The Coolbaugh tragedy occurred in a game against the Travs at Dickey-Stephens Park in North Little Rock.
I’m trying to finish the last of the photos from the Salt Lake series at Las Vegas in mid-April. After that, I’ll start writing the annual FutureAngels.com Top 10 Prospects report, which is usually published in late November.
One reason I wait is to see what post-season decisions are made about six-year minor league free agents and waiver deals. Warner Madrigal was going to make my list, but because the Angels were unwilling to protect him on the 40-man roster they had to give him his free agency. That doesn’t preclude the Angels from re-signing Warner, but it would have to be to a minor league contract off the 40-man roster. Once a power-hitting outfield prospect, Madrigal was converted to the mound as a reliever in 2006 and was clocked in the high 90s this year with Cedar Rapids. If the Angels lose Warner, it’ll go down as a bigger loss than the self-destructive Bobby Jenks.
In closing … My inner geek thinks it’s seriously cool that Luke Skywalker’s lightsaber from Return of the Jedi flew on the recent Discovery flight to the Space Station. If you’re a regular reader of this blog, you know my wife and I have long-range plans to move to the Space Coast in about four years. If the schedule holds, I’ll be going out to Cape Canaveral in February for a launch on Valentine’s Day.
And while we’re in George Lucas’ universe, I’d also like to recommend the first volume of his Young Indiana Jones Chronicles DVD. The DVD release fulfills his vision fifteen years ago to use his archaeologist adventurer as a character to interest adults and children in learning more about history, by dropping the character as a child, teenager and adult into world events nearly one century ago. Lucas sent out two film crews around the world for three years to film footage that would be eventually edited into his intended vision. You may have seen earlier versions on ABC or the Family Channel, but this is the final version as originally intended without having to placate network television. The episodes are accompanied by a lot of historical documentaries that would give the History Channel a run for their money.
UPDATE 11/7/2007 8:30 PM PST — A FutureAngels.com Bulletin Board contributor notes that a press release on AngelsBaseball.com reports the Angels added Warner Madrigal to the 40-man roster, along with RHP Nick Green and Sean Rodriguez. So it looks like either BA got it wrong, or he was given his free agency as a temporary move until space was cleared on the 40. Anyway, glad to hear he’s still in the family.
UPDATE 11/8/2007 5:30 AM PST — Bill Shaikin of the Los Angeles Times reports the Angels and Dodgers could pursue Miguel Cabrera as a cheaper alternative to Alex Rodriguez, but it would cost them dearly in prospects. Cabrera also has conditioning issues that could force him off third base. Shaikin suggests Cabrera could cost the Angels Brandon Wood, Nick Adenhart and either Jeff Mathis or Mike Napoli.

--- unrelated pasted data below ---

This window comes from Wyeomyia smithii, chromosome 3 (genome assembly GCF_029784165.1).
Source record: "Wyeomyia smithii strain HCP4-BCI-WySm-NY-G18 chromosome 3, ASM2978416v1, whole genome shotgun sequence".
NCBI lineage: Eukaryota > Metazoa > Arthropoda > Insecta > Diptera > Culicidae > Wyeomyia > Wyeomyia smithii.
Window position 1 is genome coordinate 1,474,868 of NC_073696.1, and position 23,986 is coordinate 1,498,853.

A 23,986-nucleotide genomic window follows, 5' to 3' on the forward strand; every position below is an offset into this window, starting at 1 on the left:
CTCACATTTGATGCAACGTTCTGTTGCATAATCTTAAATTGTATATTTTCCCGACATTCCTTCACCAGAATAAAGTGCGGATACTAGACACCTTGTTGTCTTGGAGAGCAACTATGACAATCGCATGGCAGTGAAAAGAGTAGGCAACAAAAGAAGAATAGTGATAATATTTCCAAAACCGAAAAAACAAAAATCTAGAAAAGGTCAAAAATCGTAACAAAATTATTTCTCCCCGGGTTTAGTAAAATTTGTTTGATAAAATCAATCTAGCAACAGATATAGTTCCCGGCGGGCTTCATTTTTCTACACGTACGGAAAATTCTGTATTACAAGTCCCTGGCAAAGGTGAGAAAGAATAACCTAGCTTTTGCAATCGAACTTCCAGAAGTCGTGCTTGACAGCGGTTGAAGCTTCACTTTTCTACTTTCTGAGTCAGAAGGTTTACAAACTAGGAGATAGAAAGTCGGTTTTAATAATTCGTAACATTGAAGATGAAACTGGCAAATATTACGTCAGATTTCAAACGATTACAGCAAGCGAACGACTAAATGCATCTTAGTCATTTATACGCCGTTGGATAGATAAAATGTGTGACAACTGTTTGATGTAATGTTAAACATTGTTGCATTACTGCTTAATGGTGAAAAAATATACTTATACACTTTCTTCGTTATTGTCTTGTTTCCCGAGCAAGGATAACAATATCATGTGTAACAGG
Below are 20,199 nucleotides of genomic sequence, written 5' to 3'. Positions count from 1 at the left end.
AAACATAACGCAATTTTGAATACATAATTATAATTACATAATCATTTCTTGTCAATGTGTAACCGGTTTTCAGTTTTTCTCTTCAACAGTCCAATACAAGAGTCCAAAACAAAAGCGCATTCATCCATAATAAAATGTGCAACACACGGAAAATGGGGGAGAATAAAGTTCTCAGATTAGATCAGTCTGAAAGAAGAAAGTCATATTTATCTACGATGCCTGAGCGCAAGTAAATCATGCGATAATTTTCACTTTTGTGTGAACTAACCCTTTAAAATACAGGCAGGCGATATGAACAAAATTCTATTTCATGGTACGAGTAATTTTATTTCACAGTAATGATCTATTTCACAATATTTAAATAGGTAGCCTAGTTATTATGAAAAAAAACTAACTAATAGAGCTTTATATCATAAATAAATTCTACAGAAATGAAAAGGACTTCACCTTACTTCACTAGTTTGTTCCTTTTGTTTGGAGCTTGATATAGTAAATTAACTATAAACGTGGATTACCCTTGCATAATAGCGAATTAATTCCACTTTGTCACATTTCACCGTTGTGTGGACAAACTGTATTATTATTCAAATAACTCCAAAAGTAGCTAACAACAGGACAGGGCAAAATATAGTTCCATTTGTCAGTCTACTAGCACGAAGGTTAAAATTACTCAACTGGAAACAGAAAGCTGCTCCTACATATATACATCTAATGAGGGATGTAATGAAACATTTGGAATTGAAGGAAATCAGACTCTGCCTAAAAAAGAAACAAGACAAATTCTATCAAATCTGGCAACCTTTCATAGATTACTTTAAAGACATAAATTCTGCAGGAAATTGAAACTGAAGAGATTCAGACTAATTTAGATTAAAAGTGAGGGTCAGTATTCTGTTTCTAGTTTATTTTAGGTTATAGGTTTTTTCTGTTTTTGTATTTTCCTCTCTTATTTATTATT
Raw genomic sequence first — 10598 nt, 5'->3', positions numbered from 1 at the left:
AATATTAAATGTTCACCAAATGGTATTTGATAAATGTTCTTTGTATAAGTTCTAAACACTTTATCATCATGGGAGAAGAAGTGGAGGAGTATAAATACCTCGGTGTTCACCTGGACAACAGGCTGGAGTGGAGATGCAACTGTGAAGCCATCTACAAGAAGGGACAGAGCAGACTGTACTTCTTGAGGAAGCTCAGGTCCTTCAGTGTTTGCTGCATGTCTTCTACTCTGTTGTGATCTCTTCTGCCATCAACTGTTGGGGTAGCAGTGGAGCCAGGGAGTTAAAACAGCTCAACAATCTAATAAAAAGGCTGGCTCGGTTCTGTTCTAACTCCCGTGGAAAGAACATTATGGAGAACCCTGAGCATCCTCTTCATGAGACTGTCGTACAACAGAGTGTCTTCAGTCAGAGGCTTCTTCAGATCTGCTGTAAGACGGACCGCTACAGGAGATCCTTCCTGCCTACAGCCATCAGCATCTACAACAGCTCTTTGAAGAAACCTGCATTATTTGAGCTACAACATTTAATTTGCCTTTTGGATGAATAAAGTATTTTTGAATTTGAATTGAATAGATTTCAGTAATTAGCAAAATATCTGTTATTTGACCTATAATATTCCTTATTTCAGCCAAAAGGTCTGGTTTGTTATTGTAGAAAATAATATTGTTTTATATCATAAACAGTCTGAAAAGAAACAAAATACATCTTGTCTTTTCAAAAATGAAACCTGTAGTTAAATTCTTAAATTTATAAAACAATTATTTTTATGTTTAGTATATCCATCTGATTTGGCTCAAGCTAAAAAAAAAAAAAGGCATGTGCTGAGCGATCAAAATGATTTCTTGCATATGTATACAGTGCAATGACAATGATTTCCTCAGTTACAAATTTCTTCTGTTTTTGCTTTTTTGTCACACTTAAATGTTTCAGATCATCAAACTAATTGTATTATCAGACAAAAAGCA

Baseball America published on-line the list of six-year minor league free agents. These are players who’ve participated in six full-season years of minor league baseball. The Angels’ players are below. The Angels may re-sign them if the agreement is mutual.
Los Angeles Angels (20)
Righthanders: Henry Bonilla, Robert Coello, Marcus Gwyn, Matt Hensley, Pedro Liriano, Warner Madrigal, Alex McRobbie, Alex Serrano, Steven Shell
Lefthander: Jonathon Rouwenhorst
Catchers: Cody Collet, Corey Myers
First basemen: Michael Collins, Mike Eylward
Second basemen: Adam Morrissey, Steven Smith
Shortstop: Gary Patchett
Outfielders: Tommy Murphy, Greg Porter, Curtis Pride
Be forewarned that the BA list isn’t always accurate. To my knowledge, the Angels had no "Steven Smith" under contract this year. That’s a name I would remember. It might refer to infielder Casey Smith, whose first name is Steven. Robert Coello signed a year ago so no way he has six years; perhaps he was just released.
"American Pastime" is an independent film about baseball in a World War II Japanese-American internment camp.
Anita Tsuchiya, a Salt Lake Bees fan and FutureAngels.com supporter, told me about a small independent film called American Pastime filmed in Utah last summer. Anita was an extra on the film, which is about Japanese-Americans held in a World War II internment camp. Baseball is a common pastime shared by both the internees and the American soldiers guarding them, and the film culminates with a baseball game between the two cultures that helps resolve interracial hostilities suffered by an unjustly imprisoned people.
The film is available on Amazon.com for $13.99. It had a very limited release in the U.S. before going to DVD in May.
I ordered the film from Amazon and watched it earlier this week. I’m a fan of small independent films, because they often explore subjects the big studios and theater chains won’t touch.
American Pastime doesn’t disappoint. The film works on multiple levels, from a fictional documentary about a dark stain on American history to a Romeo-and-Juliet subplot to the cliché baseball game where the underdog triumphs with a walkoff victory. Some might even see a subtle comment about those imprisoned today at Guantanamo, but any such analogy would be strained.
Gary Cole, an accomplished actor who’s appeared in many films and TV shows, is the only "name" recognizable to American audiences, although former big-league first baseman and ESPN analyst John Kruk has an amusing cameo as the PA announcer for the local semi-pro team’s ballpark. The acting performances overall are strong, as is the attention to historical detail.
I asked Anita to contribute for this article by recalling her experiences on the film.
As you know, the movie, "American Pastime" is about the Japanese American experience during WWII–including the internment camps, Nisei baseball leagues, and the All-Nisei 442nd Battalion. The film is independently produced by some established names in the film industry, including David Skinner of ShadowCatcher Entertainment, Barry Rosenbush of "High School Musical", Terry Spazek of the "Dream Team", Kerry Yo Nakagawa of "Diamonds in the Rough."